Fifty-seventh General Assembly
4th Meeting (AM)
DRUG TRAFFICKING, TERRORISM, DEEPENING POVERTY, AMONG ISSUES ADDRESSED
AS GENERAL ASSEMBLY CONTINUES ANNUAL DEBATE
New York City Mayor Addresses Member States
As the general debate of the fifty-seventh United Nations General Assembly continued this morning, world leaders from throughout the world vowed to confront the wide-ranging threats to national security -- including drug-trafficking, terrorism, protracted conflict, deepening poverty and nuclear proliferation -– which consistently disrupted efforts aimed at ensuring peace and stability.
Alvaro Uribe Velez, President of Colombia, described a tragic terrorist attack that had killed 21 people during his inauguration last month, and said each year his nation buried nearly 34,000 of its sons who fell victim to violence. Hijackings, kidnappings and deadly assaults were daily occurrences. “Violence makes our people poorer every day”, he added. “It discourages investment, hampers economic growth and diverts valuable resources that could be used to overcome social backwardness.”
He said Colombia’s problems were a potential risk to the democratic stability of the region. While Colombia was determined to confront those problems and to quiet critics of its society and government, global assistance was vital, particularly since so much violence was financed through the drug trade. Indeed, drugs had the capability for mass destruction equivalent to that of the most feared chemical weapon. “Do not send us your weapons”, he said. “Destroy your markets for drugs and help us with aerial interdiction and drug seizures.”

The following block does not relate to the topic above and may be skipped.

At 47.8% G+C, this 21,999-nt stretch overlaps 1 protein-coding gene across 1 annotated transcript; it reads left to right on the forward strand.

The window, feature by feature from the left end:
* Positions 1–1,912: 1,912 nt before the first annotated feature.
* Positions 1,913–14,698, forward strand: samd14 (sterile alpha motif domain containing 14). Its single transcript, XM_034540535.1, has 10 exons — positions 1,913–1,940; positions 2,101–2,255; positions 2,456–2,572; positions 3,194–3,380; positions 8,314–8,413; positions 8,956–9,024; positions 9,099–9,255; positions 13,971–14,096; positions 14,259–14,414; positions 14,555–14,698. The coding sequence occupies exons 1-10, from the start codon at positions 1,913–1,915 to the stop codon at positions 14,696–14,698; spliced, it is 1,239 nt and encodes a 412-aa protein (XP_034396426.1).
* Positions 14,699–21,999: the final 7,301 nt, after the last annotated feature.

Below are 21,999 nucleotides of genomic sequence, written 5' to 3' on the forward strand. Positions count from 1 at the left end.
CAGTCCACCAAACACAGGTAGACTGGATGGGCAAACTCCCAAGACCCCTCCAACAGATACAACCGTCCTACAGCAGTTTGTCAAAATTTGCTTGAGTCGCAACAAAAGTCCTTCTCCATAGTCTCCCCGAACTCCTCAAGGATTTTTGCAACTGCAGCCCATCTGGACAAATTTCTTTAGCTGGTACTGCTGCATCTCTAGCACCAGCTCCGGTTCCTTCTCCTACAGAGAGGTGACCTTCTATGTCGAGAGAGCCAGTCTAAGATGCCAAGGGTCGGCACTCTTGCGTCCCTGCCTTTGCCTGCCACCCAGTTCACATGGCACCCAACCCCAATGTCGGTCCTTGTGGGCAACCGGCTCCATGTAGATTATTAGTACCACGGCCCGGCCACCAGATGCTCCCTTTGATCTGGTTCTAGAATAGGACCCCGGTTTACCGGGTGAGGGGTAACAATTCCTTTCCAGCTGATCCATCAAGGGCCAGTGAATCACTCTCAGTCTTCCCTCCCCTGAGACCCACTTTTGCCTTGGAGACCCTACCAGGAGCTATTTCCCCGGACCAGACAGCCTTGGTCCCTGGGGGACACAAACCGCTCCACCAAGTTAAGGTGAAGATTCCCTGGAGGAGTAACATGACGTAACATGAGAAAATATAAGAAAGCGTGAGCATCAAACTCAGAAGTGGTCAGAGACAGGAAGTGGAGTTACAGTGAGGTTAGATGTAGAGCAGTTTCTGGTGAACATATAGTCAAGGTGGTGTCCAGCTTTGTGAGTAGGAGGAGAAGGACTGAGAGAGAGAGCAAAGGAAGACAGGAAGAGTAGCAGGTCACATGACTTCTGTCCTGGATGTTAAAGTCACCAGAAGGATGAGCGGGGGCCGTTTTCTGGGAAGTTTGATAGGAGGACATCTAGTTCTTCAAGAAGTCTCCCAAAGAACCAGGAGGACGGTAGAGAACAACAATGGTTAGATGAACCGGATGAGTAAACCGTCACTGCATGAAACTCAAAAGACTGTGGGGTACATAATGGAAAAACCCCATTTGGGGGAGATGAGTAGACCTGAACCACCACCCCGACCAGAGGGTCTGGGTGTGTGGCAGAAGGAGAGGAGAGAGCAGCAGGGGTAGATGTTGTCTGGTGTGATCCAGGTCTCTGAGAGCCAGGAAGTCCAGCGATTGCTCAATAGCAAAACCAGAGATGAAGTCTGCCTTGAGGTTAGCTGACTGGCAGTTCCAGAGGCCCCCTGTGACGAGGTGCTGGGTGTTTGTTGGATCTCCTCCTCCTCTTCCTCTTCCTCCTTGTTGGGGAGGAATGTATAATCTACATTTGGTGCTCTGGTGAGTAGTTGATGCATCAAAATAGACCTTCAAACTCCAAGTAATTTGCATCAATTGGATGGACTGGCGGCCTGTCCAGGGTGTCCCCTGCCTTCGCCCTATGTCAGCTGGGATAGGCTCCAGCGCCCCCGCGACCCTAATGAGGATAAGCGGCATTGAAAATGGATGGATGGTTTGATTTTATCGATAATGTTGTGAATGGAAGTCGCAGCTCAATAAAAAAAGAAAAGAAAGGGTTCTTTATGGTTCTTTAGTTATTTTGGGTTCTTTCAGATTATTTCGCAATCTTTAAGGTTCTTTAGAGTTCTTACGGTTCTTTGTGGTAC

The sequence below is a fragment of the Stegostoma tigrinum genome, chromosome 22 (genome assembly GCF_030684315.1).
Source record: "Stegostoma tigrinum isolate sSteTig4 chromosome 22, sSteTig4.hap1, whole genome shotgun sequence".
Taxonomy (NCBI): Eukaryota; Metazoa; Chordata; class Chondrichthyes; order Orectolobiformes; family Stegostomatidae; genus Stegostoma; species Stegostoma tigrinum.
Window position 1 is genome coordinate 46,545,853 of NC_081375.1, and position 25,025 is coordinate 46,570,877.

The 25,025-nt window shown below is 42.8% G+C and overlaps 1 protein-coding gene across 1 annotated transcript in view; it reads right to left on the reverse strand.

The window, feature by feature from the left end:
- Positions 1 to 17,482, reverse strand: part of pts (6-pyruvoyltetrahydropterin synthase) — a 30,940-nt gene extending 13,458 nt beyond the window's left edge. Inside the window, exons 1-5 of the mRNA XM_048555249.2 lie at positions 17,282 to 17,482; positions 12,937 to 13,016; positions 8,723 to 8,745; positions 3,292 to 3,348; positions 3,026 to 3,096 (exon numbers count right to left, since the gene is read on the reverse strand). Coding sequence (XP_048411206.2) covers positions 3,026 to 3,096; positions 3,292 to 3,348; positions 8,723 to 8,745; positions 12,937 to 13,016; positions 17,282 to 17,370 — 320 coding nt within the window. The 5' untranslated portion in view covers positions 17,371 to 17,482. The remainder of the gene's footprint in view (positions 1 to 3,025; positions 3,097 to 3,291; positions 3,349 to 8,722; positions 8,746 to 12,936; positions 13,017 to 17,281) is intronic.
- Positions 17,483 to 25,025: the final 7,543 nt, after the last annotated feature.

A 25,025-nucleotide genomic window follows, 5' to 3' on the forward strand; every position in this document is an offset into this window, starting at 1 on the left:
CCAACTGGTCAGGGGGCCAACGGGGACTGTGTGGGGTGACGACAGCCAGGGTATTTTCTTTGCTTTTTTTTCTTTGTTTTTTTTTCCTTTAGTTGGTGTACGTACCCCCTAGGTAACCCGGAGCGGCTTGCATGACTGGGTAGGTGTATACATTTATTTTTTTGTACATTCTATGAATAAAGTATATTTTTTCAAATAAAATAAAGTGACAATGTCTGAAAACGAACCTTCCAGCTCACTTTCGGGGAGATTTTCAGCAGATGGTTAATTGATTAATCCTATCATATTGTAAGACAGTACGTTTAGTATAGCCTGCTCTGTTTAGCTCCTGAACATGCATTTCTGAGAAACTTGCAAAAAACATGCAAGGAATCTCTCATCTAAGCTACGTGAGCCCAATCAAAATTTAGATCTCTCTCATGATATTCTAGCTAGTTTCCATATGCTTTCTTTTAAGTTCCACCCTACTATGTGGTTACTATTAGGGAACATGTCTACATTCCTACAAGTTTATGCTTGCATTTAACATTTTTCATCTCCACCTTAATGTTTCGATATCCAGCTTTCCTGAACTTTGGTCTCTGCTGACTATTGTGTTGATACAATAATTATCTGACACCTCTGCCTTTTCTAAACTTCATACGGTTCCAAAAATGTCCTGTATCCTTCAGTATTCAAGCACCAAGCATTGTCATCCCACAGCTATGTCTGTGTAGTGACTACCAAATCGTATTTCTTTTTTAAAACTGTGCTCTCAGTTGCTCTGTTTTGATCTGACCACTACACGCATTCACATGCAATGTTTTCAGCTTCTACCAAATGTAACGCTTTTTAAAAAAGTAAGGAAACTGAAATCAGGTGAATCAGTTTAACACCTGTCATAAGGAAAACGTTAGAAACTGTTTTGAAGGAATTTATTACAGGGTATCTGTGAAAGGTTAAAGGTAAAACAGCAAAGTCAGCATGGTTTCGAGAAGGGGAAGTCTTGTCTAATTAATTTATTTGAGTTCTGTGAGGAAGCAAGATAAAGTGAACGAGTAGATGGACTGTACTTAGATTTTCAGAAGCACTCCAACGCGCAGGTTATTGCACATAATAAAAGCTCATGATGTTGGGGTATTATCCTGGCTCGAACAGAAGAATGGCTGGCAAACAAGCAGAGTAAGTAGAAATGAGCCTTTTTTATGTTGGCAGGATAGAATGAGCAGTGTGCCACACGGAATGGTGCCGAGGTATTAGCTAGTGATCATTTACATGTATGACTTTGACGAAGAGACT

Atal Vajpayee, Prime Minister of India, said that terrorism did not start on 11 September -- that was merely the day it announced itself on the global stage. Those who spoke of “underlying” or “root” causes of terrorism, offered alibis to terrorists and absolved them of responsibility for their actions, such as the attacks on the United States and the 13 December attack on the Indian Parliament. For its part, India wanted an end to the cross-border terrorism that had claimed the lives of thousands of innocent lives and denied entire generations the right to a peaceful existence with normal economic and social activity.
He said the international community had taken some collective decisions in the fight against terrorism, but he wondered how Pakistan could claim to be a crucial partner in the international coalition against that scourge if it
continued to use terrorism as instrument of state policy against India. The Security Council’s Counter-terrorism Committee should now move beyond information compilation and legal assistance to enforcing compliance by States known to be sponsoring, sheltering, funding, arming and training terrorists.
Pierre Buyoya, President of Burundi, stressing that sporadic cross-border fighting and deepening poverty were constant threats to stability in the Central African region, said international assistance was essential to help keep peace processes on track. After the establishment of transitional institutions last year, the political climate had improved markedly. While problems associated with such transitions continued, the people of Burundi continued to aggressively pursue solidarity and peace. Indeed, Burundi had taken the option of peaceful dialogue, and hesitancy on the part of others would not shake its conviction or its overall quest for peace.